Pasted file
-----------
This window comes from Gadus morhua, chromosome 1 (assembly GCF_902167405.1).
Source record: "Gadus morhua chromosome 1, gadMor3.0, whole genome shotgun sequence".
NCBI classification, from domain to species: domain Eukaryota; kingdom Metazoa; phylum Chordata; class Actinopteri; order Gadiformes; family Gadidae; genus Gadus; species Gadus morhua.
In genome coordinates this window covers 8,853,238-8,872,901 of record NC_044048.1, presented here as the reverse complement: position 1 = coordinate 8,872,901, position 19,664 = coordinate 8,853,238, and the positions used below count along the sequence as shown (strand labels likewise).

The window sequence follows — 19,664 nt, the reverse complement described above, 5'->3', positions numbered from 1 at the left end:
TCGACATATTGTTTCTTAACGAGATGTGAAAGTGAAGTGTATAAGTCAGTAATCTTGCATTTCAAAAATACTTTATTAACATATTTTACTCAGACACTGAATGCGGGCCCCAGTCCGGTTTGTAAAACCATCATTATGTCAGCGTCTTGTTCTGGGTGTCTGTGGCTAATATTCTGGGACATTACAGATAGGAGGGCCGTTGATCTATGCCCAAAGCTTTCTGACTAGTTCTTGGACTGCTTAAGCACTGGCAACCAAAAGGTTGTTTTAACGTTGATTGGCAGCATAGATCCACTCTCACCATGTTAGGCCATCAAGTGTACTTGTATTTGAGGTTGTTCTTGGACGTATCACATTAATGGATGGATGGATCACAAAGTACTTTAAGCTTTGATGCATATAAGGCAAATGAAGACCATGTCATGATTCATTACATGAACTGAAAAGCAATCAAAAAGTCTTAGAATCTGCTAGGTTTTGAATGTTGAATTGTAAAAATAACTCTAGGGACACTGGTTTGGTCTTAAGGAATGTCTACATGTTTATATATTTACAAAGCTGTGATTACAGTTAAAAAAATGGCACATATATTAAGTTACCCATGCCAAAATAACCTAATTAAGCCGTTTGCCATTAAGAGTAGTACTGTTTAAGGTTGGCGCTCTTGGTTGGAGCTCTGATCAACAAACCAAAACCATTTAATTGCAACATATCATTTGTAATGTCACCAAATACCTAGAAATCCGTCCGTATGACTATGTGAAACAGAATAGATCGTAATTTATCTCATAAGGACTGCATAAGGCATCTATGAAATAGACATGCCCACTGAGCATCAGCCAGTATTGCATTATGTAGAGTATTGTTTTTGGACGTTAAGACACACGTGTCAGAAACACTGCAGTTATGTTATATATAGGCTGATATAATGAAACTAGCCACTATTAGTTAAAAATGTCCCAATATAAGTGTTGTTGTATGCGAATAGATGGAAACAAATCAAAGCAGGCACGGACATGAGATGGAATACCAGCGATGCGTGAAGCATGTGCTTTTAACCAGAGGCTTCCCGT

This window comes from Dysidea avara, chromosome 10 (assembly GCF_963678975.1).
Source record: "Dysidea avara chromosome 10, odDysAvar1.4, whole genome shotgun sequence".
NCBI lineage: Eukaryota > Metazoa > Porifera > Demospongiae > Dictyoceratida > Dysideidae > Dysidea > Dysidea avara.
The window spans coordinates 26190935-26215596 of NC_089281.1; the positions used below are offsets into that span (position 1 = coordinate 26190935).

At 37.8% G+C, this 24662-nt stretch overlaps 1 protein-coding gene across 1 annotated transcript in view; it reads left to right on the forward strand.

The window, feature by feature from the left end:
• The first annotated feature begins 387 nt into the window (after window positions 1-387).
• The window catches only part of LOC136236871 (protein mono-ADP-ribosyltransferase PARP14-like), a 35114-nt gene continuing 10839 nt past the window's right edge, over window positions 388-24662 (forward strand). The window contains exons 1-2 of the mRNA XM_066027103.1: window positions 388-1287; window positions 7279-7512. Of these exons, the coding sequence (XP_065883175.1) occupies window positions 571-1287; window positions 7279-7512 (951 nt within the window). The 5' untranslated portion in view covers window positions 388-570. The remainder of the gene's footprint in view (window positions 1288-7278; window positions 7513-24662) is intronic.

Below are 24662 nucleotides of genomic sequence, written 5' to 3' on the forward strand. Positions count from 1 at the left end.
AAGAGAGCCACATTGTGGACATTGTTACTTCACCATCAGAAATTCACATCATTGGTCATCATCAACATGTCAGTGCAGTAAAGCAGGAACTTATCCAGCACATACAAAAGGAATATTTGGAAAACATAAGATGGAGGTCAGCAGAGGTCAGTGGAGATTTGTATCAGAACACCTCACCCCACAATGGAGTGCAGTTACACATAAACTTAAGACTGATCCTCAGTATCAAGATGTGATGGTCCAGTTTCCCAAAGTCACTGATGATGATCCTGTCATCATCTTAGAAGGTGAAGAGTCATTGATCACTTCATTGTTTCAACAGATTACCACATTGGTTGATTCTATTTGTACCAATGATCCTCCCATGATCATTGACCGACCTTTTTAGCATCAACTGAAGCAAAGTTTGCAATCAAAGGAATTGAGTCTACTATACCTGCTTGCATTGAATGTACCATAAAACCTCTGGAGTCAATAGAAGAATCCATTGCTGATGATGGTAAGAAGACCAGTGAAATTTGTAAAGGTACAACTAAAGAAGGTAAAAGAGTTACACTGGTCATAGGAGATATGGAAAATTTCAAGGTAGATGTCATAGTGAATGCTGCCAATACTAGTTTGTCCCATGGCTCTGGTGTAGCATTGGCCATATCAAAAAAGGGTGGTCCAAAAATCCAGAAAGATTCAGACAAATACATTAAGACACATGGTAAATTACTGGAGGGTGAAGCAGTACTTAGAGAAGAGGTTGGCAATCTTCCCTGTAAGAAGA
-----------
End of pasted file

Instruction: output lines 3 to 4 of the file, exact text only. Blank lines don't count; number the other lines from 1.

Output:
NCBI classification, from domain to species: domain Eukaryota; kingdom Metazoa; phylum Chordata; class Actinopteri; order Gadiformes; family Gadidae; genus Gadus; species Gadus morhua.
In genome coordinates this window covers 8,853,238-8,872,901 of record NC_044048.1, presented here as the reverse complement: position 1 = coordinate 8,872,901, position 19,664 = coordinate 8,853,238, and the positions used below count along the sequence as shown (strand labels likewise).